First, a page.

From “shareholder wealth maximization” to CSR
For a very long time, the concept of self‐centric ‘profit maximization’ has been the sole and fundamental objective of business. Under the prevalence of the free market economy doctrine as represented by Milton Friedman, the core mission of a firm is traditionally limited to maximizing profits for its owners or shareholders. However, with increasing demand for change from both internal and external stakeholders, companies are under growing pressure to undertake broader social responsibility or more of a civic role in recent decades. Changing societal values and various stakeholder expectations are moving companies beyond shareholder wealth maximization to address an array of social, economic and environmental challenges, which has been conceptualized as corporate social responsibility (CSR) from a stakeholder perspective.
From CSR to business sustainability
Beginning in the 2000s, a new CSR stage, triple-bottom line “sustainability”, began, and the theme of sustainable development became an integral part of all CSR initiatives and discussions. Increasingly, CSR has been considered as a means of achieving business sustainability worldwide. To promote the adoption of CSR as a business model for addressing a company’s relationship with its stakeholders and achieving corporate longevity & prosperity in Hong Kong and the Greater China Region, the Centre for Business Sustainability (CBS) at The Chinese University of Hong Kong pioneered the Hong Kong SME Business Sustainability Index (HKSMEBSI) and the Hong Kong Business Sustainability Index (HKBSI). The index companies of the HKSMEBSI are SMEs with proven records of excellent performance in undertaking CSR initiatives, while the HKBSI appraises 50 constituent companies of the Hang Seng Index. Based on the innovative “Values – Process – Impact” (VPI) assessment model, the CSR performance of each company is evaluated in three major aspects: values, process (encompassing management and practices), and impact brought by a company’s responsible and caring activities on various stakeholders.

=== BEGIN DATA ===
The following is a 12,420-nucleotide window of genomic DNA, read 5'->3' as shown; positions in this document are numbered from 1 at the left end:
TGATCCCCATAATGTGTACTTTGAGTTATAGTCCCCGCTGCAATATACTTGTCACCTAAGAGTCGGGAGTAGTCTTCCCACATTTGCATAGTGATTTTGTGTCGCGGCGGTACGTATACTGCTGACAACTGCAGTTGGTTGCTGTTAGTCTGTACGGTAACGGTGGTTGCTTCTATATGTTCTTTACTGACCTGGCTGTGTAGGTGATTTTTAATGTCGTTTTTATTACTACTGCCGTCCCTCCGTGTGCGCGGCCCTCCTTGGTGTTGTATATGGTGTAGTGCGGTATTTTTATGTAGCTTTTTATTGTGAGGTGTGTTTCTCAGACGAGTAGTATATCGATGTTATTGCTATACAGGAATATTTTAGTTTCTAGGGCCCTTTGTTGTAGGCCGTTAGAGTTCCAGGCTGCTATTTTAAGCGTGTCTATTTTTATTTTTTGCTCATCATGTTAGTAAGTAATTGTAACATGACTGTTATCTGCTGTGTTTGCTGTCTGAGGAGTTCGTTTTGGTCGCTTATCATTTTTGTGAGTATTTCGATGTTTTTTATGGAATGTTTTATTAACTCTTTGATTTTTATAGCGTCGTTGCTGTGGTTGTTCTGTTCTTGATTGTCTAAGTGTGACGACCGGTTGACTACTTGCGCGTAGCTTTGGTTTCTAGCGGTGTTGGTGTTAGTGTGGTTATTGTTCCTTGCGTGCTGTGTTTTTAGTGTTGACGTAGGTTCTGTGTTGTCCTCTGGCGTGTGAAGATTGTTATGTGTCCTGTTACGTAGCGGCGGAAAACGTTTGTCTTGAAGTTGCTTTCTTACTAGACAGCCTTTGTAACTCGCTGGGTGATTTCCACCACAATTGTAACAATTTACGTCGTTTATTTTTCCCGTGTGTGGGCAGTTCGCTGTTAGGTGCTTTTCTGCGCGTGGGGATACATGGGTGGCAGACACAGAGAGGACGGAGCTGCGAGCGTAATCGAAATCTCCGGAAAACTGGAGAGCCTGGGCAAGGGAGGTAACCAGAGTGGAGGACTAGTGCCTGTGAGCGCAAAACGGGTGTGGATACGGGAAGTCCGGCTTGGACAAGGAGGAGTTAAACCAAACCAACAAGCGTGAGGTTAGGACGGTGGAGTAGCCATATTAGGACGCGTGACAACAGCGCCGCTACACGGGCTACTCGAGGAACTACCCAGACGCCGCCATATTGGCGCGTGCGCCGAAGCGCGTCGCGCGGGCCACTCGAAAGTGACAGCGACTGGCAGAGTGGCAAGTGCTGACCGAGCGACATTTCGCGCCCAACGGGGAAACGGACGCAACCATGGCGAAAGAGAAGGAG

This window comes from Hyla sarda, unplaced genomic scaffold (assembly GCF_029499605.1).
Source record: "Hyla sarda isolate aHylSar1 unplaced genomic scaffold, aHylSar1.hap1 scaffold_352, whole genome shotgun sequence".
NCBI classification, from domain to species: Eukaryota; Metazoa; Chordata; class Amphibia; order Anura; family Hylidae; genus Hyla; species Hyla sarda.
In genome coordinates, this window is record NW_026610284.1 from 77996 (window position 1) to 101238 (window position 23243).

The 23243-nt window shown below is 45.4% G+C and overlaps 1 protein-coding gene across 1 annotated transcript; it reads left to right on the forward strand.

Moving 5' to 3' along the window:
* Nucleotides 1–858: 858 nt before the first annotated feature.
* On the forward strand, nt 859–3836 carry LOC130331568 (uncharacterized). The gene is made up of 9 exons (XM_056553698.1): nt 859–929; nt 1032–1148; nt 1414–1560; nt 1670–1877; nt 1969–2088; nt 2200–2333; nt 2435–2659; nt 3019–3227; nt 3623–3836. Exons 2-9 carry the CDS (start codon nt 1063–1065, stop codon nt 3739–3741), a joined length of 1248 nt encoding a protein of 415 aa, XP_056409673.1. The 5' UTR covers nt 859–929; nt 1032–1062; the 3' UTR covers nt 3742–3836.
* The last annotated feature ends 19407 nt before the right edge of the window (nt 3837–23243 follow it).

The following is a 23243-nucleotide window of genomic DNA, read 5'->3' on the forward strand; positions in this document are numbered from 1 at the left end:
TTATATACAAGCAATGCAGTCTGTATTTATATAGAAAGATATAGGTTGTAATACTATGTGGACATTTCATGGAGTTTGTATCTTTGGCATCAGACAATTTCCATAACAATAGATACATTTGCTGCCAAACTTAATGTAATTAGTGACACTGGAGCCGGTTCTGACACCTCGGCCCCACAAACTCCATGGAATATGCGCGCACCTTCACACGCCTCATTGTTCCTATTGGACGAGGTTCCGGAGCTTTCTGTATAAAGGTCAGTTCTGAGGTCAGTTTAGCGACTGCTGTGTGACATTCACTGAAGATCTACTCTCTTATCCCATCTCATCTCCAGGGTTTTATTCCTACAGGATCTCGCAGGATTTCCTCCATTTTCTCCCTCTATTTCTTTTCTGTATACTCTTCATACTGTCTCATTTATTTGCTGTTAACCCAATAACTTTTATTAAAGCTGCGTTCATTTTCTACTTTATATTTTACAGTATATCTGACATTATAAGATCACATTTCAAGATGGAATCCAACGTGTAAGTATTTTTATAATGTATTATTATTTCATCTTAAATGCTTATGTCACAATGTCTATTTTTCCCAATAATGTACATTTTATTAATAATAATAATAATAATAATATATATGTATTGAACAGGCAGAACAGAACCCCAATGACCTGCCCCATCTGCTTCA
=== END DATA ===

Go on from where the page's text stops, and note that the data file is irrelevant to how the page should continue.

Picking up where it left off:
The CSR trend of SMEs and listed companies over the past years